de Candolle

in A. P. de Candolle and A. L. P. P. de Candolle, Prodr. 1: 237. 1824.

Common names: Spider-wisp
Etymology: Genus Gynandra (Orchidaceae), and Greek opsis, resemblance
Treatment appears in FNA Volume 7. Treatment on page 222. Mentioned on page 199, 200, 215.

Herbs, annual [perennial]. Stems unbranched or sparsely branched; glabrate or glandular-pubescent. Leaves: stipules absent; petiole with pulvinus basally or distally, (petiolule base adnate, forming pulvinar disc); leaflets 3 or 5. Inflorescences terminal, racemes (elongated); bracts present. Flowers zygomorphic; sepals persistent, distinct, equal (each often subtending a nectary); petals equal; stamens 6; filaments adnate basally to gynophore (about as long as petals), glabrous; anthers coiling as pollen is released; gynophore recurved in fruit (filament scars visible ca. 1/3–1/2 its length). Fruits capsules, dehiscent, oblong. Seeds 10–20[–40], subglobose, not arillate, (cleft fused between ends). x = 10, 17.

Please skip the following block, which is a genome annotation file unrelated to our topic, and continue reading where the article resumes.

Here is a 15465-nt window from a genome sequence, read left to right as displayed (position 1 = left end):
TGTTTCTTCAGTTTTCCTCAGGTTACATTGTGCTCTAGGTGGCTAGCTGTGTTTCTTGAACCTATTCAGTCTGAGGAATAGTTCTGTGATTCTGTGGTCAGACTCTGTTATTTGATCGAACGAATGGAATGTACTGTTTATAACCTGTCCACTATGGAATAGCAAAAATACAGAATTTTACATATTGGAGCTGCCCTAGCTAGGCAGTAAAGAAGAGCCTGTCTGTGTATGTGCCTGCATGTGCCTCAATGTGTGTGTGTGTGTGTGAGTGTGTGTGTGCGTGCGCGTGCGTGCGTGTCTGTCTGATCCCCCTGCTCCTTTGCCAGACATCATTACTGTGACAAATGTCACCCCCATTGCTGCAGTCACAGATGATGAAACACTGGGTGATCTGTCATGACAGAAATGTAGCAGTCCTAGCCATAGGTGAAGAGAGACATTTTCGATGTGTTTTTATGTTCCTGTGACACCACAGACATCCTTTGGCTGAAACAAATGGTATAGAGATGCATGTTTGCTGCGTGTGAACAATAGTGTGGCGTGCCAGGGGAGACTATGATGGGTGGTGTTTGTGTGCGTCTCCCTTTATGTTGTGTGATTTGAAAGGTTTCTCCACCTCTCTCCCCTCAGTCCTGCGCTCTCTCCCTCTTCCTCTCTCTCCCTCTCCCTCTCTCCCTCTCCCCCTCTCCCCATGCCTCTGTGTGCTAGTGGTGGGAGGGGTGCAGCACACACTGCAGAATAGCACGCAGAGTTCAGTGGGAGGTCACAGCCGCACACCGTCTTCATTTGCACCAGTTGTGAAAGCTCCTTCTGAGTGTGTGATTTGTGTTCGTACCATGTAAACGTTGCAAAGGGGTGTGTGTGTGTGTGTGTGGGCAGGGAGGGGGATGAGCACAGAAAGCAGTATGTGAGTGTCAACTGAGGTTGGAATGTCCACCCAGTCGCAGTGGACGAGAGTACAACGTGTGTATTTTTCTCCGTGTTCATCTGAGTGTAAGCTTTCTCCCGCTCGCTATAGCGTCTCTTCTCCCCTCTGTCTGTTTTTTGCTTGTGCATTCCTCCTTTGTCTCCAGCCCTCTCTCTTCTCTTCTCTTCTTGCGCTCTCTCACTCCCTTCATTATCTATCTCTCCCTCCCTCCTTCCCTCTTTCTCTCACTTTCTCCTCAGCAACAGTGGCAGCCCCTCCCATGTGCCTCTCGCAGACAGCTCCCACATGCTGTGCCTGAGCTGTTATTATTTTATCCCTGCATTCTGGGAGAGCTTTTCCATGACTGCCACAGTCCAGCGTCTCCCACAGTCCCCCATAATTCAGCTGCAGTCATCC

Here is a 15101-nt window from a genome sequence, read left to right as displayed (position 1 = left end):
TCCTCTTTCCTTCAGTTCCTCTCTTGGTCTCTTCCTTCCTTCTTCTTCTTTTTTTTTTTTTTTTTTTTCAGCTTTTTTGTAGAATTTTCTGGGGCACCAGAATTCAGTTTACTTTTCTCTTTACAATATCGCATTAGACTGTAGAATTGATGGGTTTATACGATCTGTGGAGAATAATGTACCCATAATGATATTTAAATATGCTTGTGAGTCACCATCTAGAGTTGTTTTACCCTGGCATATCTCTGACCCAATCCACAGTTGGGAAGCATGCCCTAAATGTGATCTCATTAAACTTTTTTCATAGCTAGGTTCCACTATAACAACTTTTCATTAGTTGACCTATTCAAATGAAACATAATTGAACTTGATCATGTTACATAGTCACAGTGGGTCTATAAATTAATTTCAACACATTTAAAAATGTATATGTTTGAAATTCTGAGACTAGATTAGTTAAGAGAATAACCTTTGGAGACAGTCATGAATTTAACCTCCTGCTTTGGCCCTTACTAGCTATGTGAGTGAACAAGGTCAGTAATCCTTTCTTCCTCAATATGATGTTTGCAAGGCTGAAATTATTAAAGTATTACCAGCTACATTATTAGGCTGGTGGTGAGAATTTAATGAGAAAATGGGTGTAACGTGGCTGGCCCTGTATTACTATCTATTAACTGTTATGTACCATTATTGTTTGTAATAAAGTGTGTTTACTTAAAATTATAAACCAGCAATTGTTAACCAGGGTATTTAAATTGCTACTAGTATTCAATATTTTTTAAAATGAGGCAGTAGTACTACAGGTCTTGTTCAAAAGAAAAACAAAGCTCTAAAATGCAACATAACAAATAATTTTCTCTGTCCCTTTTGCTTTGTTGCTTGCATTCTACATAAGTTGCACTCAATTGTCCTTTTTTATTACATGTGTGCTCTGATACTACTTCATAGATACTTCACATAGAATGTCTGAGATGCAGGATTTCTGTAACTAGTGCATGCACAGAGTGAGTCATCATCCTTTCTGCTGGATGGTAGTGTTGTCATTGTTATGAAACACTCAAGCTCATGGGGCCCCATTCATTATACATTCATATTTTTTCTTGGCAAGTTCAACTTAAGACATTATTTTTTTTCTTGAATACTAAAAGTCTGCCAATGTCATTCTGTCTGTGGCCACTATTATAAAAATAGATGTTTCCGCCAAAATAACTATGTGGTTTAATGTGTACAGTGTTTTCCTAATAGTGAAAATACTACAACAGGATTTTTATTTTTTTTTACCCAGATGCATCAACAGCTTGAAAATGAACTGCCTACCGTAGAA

Introduced; sw Asia, tropical and warm temperate climates.


Species 2 (1 in the flora).

Gynandropsis is allied to Cleome; it is distinguished by relatively long androgynophores. It has been included in Cleome; most regional accounts of Cleomaceae (including Capparaceae) in the Old World have given this taxon generic status, an approach followed here.

Selected References